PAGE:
People jostle for a fuel dispenser nozzle as a worker fills the tank of a car at a petrol station in Cairo (Photo: Reuters)
Egypt might need a second hike in fuel prices since President Abdel-Fattah El-Sisi came to power last June, analysts predict, despite lower global oil prices and savings in domestic consumption.
The move would be part of the government’s five-year fiscal reform programme to reduce the budget deficit and cut energy subsidies. The programme began in July 2014, and one of the first measures implemented was an increase in fuel prices of up to 78 percent at the pump.
"Further energy price hikes will be needed sooner rather than later if the government is to make substantial inroads into the budget deficit and place the public finances on a more substantial footing," Jason Tuvey, economist at Capital Economics told Ahram Online.
Neither the draft state budget for the 2015/2016 fiscal year, nor a statement by Egyptian General Petroleum Corp (EGPC), pointed to energy price increases in the coming fiscal year.
In the draft budget, fuel product subsidies are cut by LE9 billion to LE61 billion, according to a statement by Tarek El-Molla, chairman of the state-run Egyptian General Petroleum Corp (EGPC).
The government cut its oil price estimate to $70 per barrel for the upcoming fiscal year from $105 in the current year on the back of lower global oil prices due to oversupply.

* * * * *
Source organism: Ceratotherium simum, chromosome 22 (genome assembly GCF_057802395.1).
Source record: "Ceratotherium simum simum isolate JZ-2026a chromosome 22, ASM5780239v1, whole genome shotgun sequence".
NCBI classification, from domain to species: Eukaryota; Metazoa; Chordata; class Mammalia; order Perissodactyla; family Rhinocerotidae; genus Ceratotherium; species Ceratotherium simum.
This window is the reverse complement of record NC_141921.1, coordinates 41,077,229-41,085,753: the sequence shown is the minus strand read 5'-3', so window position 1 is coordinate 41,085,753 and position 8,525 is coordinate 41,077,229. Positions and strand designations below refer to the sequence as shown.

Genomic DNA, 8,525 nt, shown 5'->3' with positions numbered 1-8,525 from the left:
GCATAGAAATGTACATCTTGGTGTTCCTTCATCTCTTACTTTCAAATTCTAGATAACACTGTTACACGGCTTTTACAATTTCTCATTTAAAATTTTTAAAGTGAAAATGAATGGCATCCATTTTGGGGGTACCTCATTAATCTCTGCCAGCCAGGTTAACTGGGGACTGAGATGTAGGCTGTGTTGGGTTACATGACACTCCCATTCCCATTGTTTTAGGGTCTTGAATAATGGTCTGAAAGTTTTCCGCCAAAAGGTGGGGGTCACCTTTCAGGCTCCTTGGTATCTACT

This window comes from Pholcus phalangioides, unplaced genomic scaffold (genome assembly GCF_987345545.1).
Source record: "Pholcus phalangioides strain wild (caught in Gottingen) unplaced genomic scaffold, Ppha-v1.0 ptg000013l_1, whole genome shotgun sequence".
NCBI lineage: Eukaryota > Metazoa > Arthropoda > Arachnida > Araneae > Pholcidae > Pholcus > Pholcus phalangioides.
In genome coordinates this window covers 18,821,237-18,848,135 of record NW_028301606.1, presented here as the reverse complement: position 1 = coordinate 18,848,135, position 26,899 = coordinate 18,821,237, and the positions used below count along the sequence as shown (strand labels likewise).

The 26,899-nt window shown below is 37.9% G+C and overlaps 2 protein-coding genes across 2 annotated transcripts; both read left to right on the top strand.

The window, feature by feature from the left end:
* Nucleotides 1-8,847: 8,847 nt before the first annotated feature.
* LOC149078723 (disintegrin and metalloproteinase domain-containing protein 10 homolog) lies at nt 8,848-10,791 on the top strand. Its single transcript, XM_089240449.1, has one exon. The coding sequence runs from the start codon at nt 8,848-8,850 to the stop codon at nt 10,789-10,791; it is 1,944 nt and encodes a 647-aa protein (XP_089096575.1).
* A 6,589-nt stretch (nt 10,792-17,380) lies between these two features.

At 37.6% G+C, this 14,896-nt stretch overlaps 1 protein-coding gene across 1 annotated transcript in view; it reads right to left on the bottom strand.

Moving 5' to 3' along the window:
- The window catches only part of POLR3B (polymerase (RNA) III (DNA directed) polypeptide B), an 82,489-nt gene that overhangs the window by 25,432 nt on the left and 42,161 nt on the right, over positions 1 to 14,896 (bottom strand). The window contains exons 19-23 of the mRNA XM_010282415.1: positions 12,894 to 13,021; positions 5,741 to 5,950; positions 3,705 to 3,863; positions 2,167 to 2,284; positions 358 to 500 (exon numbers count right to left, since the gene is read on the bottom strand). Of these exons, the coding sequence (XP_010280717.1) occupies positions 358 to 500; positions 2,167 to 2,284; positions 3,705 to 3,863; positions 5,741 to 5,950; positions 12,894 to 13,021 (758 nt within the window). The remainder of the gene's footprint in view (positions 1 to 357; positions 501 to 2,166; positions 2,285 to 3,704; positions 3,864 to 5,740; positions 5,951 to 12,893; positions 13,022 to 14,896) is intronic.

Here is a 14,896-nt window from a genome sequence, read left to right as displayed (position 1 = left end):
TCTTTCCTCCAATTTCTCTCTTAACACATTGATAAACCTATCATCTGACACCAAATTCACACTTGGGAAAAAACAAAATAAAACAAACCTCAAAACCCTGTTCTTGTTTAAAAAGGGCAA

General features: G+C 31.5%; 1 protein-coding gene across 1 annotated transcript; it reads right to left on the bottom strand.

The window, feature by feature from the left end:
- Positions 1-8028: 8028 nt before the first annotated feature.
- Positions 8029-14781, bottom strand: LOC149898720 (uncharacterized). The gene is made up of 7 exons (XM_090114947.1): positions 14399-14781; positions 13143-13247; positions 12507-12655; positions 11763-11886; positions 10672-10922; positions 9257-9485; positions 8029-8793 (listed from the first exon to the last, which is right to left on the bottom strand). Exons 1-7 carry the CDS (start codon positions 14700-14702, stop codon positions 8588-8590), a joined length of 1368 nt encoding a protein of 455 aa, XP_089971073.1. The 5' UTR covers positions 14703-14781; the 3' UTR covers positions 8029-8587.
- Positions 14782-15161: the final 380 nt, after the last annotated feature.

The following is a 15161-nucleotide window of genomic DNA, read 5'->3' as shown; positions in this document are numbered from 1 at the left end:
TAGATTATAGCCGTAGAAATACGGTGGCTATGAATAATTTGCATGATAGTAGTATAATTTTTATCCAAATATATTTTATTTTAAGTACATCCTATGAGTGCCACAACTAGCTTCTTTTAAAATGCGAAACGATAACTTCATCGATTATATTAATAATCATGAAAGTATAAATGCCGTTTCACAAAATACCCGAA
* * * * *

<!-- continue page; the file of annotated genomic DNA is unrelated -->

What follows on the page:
In addition, lower natural gas and diesel consumption by the cement industry due to higher dependence on coal will contribute to a lower fuel subsidy bill in the fiscal year 2015/16, according to the EGPC statement.
However, Hany Farahat, senior economist at CI Capital, believes price hikes are still needed, especially if the government is "to retain the credibility of the economic and fiscal reform programmes."
International credit rating agency Moody's has labelled Egypt's draft budget as “credit negative” for slowing the government’s medium-term macroeconomic plan.
The government projected this year's deficit to stand at 9.9 percent of GDP, up from the 9.6 percent estimated in the medium term macroeconomic plan.
Egypt has set five-year macroeconomic targets with real GDP growth reaching at least 6% by the end of 2018/19, the fiscal deficit reduced to 8 - 8.5% of GDP, and government debt reduced to a range of 80 - 85% of GDP.